Everything we might see at Google’s big hardware event –
Here’s the rundown of everything we know so far and what we’re expecting to see Tuesday. As always, we’re sure to get at least one or two surprises, so stay tuned for Mashable’s full coverage of the event Tuesday.
Two new smartphones
Given the months of rumors and recently-leaked images, we are extremely confident that we’ll see two new smartphones next week, just don’t expect them to bear the Nexus name. Reports suggest Google will be abandoning the Nexus branding for the new handsets, which will apparently launch under the Pixel name.
The devices, which are reportedly being made by HTC, will come in 5.2 and 5.5-inch varieties and will be called the Pixel and Pixel XL.
Both are expected to have flagship-worthy specs: Qualcomm Snapdragon 820 chips, 4GB of RAM and 12MP rear-facing cameras.
Thanks to (the usually reliable) leaker Evan Blass, we also have a pretty good idea of what the software will look like. We don’t know the details, but rumors point to a Google Now rebrand and Google’s new Assistant could play a prominent role.
The devices may also run a slightly updated version of Android Nougat — version 7.1, according to at least one report — though Google hasn’t detailed such an update yet.
Other reliable reports suggest the devices will be significantly more expensive than previous Nexus handsets. The Pixel will start somewhere north of $600, according to Android Police.
First announced (rather hastily) at I/O earlier this year, Google’s Amazon Echo-like speaker is expected to make its formal debut.
Thanks to Google I/O, we already know that Google Home will have the company’s new assistant, which you can also find in the messaging app Allo, built in and that it will work with smart home devices.
What we don’t know for sure is the price, though Android Police reported last week that it may sell for $129.99, which would make it extremely competitive with the $180 Echo.
VR + Cardboard
For awhile, it seemed like Google might have also had some Cardboard-related announcement in the works. Google teased Cardboard news in a tweet last week that was later deleted. It’s now clear that tweet was unrelated to the upcoming event.
But other signs do point to a virtual reality announcement. Google promised a new VR headset back at I/O. And an earlier report from Bloomberg claims that Google is getting ready to launch Daydream, its new VR platform, alongside new phones and its own headset and controller. And it would certainly make sense for Google’s new Pixel phones to be the first Daydream-compatible devices.
While it may seem surprising that Google would have a new Chromecast one year after launching its last models (especially since we had to wait years between the previous two releases), it does seem like we’ll be seeing a new 4K-ready Chromecast that will reportedly be called “Chromecast Ultra.”
The device was first reported by Android Police, whose sources said it would sell for $69, while Blass later followed up with an image of the device. Between that and just about every other streaming device moving toward 4K, we feel pretty confident about this particular rumor.
Google already has a router (last year’s OnHub), but the company may be gearing up to launch another one. The new one will supposedly be called Google Wi-Fi, according to Android Police, whose sources say the new router will borrow many features of the OnHub. Details for this one are scarce, but it will apparently act as a Wi-Fi extender. And bothAndroid Police and Droid Life say it will sell for $129.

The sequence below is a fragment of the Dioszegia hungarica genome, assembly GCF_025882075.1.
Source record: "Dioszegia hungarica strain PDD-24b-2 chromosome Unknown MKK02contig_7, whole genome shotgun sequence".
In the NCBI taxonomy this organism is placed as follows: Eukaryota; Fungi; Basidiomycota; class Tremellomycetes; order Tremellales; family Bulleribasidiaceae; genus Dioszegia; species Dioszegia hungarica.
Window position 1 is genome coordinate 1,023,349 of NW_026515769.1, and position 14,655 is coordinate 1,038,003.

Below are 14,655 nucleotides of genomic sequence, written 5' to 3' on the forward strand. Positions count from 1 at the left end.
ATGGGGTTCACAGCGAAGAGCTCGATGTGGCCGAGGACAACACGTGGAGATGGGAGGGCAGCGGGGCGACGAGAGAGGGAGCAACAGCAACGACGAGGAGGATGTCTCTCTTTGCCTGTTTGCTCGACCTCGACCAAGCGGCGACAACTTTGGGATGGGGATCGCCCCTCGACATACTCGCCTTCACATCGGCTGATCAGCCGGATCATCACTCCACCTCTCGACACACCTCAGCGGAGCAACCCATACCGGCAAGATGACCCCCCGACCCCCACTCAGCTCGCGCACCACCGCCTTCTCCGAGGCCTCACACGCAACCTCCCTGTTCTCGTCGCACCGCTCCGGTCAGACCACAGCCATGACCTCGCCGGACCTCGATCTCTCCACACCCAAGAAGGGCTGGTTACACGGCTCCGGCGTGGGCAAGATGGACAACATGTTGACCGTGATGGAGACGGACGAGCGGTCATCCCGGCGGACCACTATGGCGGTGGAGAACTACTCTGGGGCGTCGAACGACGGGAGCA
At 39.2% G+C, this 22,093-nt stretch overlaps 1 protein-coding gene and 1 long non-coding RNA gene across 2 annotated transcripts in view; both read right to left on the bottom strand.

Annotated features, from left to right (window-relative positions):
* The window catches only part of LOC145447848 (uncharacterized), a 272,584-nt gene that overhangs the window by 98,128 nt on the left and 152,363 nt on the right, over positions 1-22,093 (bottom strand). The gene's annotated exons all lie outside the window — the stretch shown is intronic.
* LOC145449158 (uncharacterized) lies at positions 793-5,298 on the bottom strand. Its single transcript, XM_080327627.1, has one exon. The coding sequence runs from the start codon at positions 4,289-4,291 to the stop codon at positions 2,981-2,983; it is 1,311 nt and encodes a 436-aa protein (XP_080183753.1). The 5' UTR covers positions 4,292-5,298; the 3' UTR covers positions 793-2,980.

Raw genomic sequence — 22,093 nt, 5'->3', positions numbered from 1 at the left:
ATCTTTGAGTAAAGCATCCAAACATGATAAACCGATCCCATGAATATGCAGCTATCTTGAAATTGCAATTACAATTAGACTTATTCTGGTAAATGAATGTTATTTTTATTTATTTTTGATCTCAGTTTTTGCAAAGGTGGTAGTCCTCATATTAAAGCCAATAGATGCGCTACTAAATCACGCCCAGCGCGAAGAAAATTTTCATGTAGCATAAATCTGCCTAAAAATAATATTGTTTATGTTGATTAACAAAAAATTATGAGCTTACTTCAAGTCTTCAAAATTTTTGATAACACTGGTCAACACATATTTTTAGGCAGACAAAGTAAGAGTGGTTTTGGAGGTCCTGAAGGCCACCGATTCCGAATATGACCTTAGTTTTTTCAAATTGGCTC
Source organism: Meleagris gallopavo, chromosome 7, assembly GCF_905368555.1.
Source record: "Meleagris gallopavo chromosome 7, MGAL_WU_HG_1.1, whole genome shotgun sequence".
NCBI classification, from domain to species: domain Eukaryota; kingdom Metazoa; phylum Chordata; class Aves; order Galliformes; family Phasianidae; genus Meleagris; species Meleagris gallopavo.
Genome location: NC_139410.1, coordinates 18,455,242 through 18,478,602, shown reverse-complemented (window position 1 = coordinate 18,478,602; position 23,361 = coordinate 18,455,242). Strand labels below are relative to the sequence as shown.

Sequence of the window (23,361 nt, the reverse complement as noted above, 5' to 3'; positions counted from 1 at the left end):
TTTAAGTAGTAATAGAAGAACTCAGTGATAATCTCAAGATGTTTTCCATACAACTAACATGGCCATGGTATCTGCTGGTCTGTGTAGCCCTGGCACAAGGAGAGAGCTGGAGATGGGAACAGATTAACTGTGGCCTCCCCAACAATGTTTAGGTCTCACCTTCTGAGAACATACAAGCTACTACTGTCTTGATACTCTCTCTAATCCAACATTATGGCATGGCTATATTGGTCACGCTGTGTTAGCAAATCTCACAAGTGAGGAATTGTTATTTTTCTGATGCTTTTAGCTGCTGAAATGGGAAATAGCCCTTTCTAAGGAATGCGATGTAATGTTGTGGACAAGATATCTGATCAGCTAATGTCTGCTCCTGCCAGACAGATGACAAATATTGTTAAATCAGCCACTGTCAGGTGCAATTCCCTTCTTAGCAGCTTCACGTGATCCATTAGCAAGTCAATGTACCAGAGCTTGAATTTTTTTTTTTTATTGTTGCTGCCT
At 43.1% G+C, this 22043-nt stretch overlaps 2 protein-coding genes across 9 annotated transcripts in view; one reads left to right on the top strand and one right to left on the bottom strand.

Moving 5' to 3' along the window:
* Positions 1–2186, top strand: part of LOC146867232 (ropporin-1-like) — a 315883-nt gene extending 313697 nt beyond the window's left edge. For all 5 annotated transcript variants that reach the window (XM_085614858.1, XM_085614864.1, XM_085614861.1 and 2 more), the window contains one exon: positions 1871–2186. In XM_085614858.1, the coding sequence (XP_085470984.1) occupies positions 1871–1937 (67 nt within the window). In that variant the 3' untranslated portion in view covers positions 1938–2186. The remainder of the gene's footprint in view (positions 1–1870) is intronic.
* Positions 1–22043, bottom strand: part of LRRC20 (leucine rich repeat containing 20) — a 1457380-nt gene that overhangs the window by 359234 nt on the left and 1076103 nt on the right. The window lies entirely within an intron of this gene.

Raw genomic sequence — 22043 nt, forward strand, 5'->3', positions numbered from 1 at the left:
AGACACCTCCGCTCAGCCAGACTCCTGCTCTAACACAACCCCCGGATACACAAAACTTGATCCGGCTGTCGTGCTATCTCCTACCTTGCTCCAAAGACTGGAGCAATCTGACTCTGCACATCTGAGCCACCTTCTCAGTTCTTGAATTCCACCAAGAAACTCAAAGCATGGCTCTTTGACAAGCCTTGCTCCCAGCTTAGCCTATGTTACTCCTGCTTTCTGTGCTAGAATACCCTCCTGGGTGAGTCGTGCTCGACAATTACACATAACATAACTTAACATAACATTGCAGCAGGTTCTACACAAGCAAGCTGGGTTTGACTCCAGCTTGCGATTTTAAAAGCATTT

A new Android tablet
This one is a bit convoluted, so stick with us. Just a couple weeks ago, Blass revealed that Google was working with Huawei on a 7-inch tablet that would have 4GB of RAM. Blass revealed nothing else, including whether or not the device would carry Nexus branding.
Then, 9to5Google reported that the same Huawei-made tablet is being used to test Google’s long-rumored project that will bring Chrome features to Android. That last bit muddles the timing a bit though, as other reports about Andromeda (Google’s apparent name for the effort) make it sound like it won’t be ready until 2017. Some have speculated that the tablet could launch independently of the OS, so it’s still possible that we’ll see the tablet sooner rather than later.
Consider this one a tossup. All signs point to Google making a new Android tablet (it certainly needs one after the underwhelming Nexus 9 and confusing Pixel C), but late-breaking rumors about its OS could mean we’ll have to wait a bit longer for it.
Chrome + Android (again!)
That, of course, brings us to Andromeda. In what seems to be the rumor that refuses to die, it seems likely that Google is working on a new project that will bring Chrome and Android closer together, separate from its last such effort (which resulted in… Android apps on Chrome OS.)
Andromeda, on the other hand, is apparently more geared toward bringing Chrome features to Android. Given the prevalence of these rumors, it does seem extremely likely, though the timing is a bit more difficult to pin down.
At least one report says that Google won’t be ready for the release of Andromeda (and the accompanying Pixel laptop) until well into 2017.
If you were hoping for new Android Wear devices or the new software that was promised at I/O, you’re going to be disappointed. In fact, don’t expect to hear much of anything about Google’s smartwatch platform.
After reports that watchmakers like LG, Lenovo and Huawei were waiting until 2017 to launch new hardware, Google revealed that its Android Wear 2.0 update would be delayed until 2017. There’s no reason why the company would wait until days before the event to reveal the delay if it had plans to release any significant updates.